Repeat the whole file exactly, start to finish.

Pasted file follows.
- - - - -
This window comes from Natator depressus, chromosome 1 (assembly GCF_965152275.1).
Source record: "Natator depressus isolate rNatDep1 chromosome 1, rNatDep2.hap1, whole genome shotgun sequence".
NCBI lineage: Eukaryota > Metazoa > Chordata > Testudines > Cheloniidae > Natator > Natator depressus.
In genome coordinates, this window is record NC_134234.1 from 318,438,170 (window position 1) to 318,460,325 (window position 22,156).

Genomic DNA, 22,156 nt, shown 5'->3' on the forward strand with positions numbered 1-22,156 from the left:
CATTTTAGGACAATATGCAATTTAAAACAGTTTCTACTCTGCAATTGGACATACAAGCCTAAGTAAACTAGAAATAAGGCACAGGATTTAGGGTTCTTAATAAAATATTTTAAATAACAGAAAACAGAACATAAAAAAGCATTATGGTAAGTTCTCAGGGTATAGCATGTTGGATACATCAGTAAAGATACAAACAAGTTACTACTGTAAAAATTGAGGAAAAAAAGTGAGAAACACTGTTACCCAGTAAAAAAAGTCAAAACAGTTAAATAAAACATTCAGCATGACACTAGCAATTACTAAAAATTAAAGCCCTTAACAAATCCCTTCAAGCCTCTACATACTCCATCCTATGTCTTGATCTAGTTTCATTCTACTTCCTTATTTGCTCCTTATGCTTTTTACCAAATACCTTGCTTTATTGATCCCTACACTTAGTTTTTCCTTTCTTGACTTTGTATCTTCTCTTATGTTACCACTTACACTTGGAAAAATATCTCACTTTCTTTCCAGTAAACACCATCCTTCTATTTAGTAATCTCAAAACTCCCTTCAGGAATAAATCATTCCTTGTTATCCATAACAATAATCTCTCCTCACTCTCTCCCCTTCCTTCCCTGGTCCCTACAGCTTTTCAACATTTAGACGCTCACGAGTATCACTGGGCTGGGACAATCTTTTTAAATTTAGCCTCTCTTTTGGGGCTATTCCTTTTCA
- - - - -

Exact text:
This window comes from Natator depressus, chromosome 1 (assembly GCF_965152275.1).
Source record: "Natator depressus isolate rNatDep1 chromosome 1, rNatDep2.hap1, whole genome shotgun sequence".
NCBI lineage: Eukaryota > Metazoa > Chordata > Testudines > Cheloniidae > Natator > Natator depressus.
In genome coordinates, this window is record NC_134234.1 from 318,438,170 (window position 1) to 318,460,325 (window position 22,156).

Genomic DNA, 22,156 nt, shown 5'->3' on the forward strand with positions numbered 1-22,156 from the left:
CATTTTAGGACAATATGCAATTTAAAACAGTTTCTACTCTGCAATTGGACATACAAGCCTAAGTAAACTAGAAATAAGGCACAGGATTTAGGGTTCTTAATAAAATATTTTAAATAACAGAAAACAGAACATAAAAAAGCATTATGGTAAGTTCTCAGGGTATAGCATGTTGGATACATCAGTAAAGATACAAACAAGTTACTACTGTAAAAATTGAGGAAAAAAAGTGAGAAACACTGTTACCCAGTAAAAAAAGTCAAAACAGTTAAATAAAACATTCAGCATGACACTAGCAATTACTAAAAATTAAAGCCCTTAACAAATCCCTTCAAGCCTCTACATACTCCATCCTATGTCTTGATCTAGTTTCATTCTACTTCCTTATTTGCTCCTTATGCTTTTTACCAAATACCTTGCTTTATTGATCCCTACACTTAGTTTTTCCTTTCTTGACTTTGTATCTTCTCTTATGTTACCACTTACACTTGGAAAAATATCTCACTTTCTTTCCAGTAAACACCATCCTTCTATTTAGTAATCTCAAAACTCCCTTCAGGAATAAATCATTCCTTGTTATCCATAACAATAATCTCTCCTCACTCTCTCCCCTTCCTTCCCTGGTCCCTACAGCTTTTCAACATTTAGACGCTCACGAGTATCACTGGGCTGGGACAATCTTTTTAAATTTAGCCTCTCTTTTGGGGCTATTCCTTTTCA